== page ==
Pwnagotchi – AI-powered WiFi hacking!

Bill Jones
May 10, 2024
5 min read

It’s not known by many, but this powerful toolchain showcases the forward momentum AI has in store for the future of cybersecurity. I discovered this tool through a random video on YouTube Shorts and with a quick 10-second video of “Look at this hacking tool that PWNZ wireless networks,” I had to dive in. Over the next hour or so, I had to use Google to find more information, as there were zero links in the video I watched. Quickly, I noticed there seemed to be a split in an unknown community as there were various images and instructional guides, including many!

Let's AI

After reading the information on the “official” webpage, you can browse it at, which appears to be an official page. Do note, you visit at your own risk. Within the documentation, a nugget discusses the neural network, which allows the particular AI to “eat handshakes.” The AI utilized within the pwnagotchi claims to be a Reinforced Learning styled AI, whereas it learns by failing in a very repetitive fashion, much like me when I’m coding hobby projects. Amazon provides some useful reading about Reinforced Learning. Reading is what I did so I could better understand the various states the claimed AI was taking to “eat handshakes.”

The process was relatively straightforward, and I found various fixes since I decided to order the latest version of hardware components and not follow the “recommended hardware” section. Who has time to read recommendations these days? So, the following pain was because I deviated, and v1.5.5, as listed, didn’t work out of the box. I had to find other resources by searching GitHub for other forked repositories that had made promises to get the WaveShare v4.0 operational, the paperwhite display that drives the information to the end user meaningfully.

After about an hour, I had everything configured and operational, including a tea break and some more YouTube video binging. The face greeted me on the screen with a message: “I’m mad at you.” Short of dunking it into my tea because how dare this AI speak to me this way? I laughed delightedly and decided to dive into the configuration and look under the hood. You can have a direct look by going directly to this portion of the website:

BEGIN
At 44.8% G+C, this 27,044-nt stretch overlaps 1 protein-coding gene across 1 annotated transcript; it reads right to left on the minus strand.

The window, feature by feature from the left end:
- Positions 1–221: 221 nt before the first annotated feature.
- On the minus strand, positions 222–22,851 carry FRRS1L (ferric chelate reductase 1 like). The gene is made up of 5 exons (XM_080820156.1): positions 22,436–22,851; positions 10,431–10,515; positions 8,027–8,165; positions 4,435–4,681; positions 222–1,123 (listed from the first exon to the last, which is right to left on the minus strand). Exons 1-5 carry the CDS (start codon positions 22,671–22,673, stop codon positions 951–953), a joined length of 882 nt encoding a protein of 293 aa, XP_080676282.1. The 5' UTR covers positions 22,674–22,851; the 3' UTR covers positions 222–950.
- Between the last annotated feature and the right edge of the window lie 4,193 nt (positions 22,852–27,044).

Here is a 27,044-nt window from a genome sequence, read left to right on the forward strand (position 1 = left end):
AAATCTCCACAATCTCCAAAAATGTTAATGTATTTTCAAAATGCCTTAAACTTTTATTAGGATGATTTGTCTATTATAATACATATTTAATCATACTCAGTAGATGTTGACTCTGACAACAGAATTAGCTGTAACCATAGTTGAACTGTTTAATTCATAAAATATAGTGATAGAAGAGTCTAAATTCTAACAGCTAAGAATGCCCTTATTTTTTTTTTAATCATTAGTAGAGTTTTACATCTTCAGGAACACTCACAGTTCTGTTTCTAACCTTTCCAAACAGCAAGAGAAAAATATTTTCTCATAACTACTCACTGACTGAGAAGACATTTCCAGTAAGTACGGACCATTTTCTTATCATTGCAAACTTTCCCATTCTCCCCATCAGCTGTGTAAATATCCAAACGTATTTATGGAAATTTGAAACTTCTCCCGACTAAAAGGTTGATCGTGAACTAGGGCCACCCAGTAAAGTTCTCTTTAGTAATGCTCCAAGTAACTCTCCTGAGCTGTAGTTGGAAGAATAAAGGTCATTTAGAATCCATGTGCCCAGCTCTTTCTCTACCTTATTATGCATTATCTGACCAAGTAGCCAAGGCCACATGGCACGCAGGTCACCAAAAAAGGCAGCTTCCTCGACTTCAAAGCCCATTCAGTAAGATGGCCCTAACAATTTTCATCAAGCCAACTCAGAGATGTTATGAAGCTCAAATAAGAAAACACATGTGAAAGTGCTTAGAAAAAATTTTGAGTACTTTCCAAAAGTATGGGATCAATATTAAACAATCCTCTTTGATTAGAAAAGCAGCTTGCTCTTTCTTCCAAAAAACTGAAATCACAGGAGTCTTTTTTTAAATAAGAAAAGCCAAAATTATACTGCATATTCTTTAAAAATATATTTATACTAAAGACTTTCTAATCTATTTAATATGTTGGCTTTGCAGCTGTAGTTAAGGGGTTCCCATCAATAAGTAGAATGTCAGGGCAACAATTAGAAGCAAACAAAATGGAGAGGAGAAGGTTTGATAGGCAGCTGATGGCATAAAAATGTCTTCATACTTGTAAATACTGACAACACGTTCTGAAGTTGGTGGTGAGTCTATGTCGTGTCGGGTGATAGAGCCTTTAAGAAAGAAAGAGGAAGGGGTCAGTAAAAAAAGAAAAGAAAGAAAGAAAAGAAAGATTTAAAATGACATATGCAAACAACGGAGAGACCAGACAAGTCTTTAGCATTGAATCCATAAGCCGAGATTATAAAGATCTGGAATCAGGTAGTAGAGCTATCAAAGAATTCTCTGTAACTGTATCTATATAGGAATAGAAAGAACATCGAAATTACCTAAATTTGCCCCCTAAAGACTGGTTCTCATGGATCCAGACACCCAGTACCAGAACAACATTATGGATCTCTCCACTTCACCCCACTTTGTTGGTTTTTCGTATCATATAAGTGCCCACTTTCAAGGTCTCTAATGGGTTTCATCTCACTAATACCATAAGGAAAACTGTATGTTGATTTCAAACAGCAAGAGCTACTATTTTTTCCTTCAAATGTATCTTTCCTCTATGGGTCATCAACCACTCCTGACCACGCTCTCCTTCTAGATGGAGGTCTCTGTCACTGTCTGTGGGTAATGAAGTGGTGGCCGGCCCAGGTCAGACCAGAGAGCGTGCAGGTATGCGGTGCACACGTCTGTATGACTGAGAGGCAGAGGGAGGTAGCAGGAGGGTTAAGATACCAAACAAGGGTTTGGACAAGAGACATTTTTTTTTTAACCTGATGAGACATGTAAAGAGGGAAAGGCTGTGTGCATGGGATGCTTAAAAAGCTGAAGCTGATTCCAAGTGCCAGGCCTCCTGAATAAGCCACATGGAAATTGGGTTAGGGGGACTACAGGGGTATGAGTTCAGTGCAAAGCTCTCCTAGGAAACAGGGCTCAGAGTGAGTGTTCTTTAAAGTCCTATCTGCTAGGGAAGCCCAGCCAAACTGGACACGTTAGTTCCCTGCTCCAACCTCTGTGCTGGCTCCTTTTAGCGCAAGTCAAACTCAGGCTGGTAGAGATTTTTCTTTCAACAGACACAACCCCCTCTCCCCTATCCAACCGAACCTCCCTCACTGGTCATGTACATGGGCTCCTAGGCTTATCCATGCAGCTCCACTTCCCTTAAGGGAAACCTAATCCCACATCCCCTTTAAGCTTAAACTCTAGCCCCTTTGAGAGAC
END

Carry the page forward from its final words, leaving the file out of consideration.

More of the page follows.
My wireless AP only took less than 10 seconds to show up as PWND! I connected via SSH to the PiZero and extracted the pcap file. I converted this to the required hc22000 format, which hashcat needs to perform the final step of cracking the hash. Because I don’t need to run a list of thousands of passwords to test, I put my AP password into a file called word.txt to illustrate how effective the handshake eating was from the Pwnagotchi! I’ve used many other tools, including the WiFi Pineapple from Hak5, but this tool ran for $80.56 and only took less than an hour to set up and begin using.


hcxpcapngtool -o AP.hc2200 AP.pcap

hashcat –force -m 22000 AP.hc2200 word.txt


Session..........: hashcat

Status...........: Cracked

Hash.Mode........: 22000 (WPA-PBKDF2-PMKID+EAPOL)

Hash.Target......: SGC.hc2200

Time.Started.....: Wed Apr 24 16:15:45 2024, (0 secs)

Time.Estimated...: Wed Apr 24 16:15:45 2024, (0 secs)

Kernel.Feature...: Pure Kernel

Guess.Base.......: File (word.txt)

Guess.Queue......: 1/1 (100.00%)

Speed.#1.........:      15 H/s (0.56ms) @ Accel:64 Loops:64 Thr:64 Vec:1

Recovered........: 2/2 (100.00%) Digests (total), 2/2(100.00%) Digests (new)

Progress.........: 1/1 (100.00%)

Rejected.........: 0/1 (0.00%)

Restore.Point....: 0/1 (0.00%)

Restore.Sub.#1...: Salt:0 Amplifier:0-1 Iteration:1-3

Candidate.Engine.: Device Generator

Candidates.#1....: notmywifi -> notmywifi

Hardware.Mon.SMC.: Fan0: 99%, Fan1: 99%

Hardware.Mon.#1..: Util: 92%


Started: Wed Apr 24 16:15:44 2024

Stopped: Wed Apr 24 16:15:46 2024

As you can see from the above output, the pwnagotchi successfully ate the handshakes required to capture enough data to determine what would be needed to obtain the passphrase to the WPA3-secured wireless network.


Within this adventure, the possibilities are endless for crafting precise tools to perform attacks and do it well. While the primary focus is within the LLM Large Language Models, the threat actors aren’t just sitting idle or hacking prompts to divulge sensitive data. Still, they’re actively working on projects much like the pwnagotchi. As for now, the game of cat and mouse that we call cybersecurity rages on for the long-term foreseeable future.

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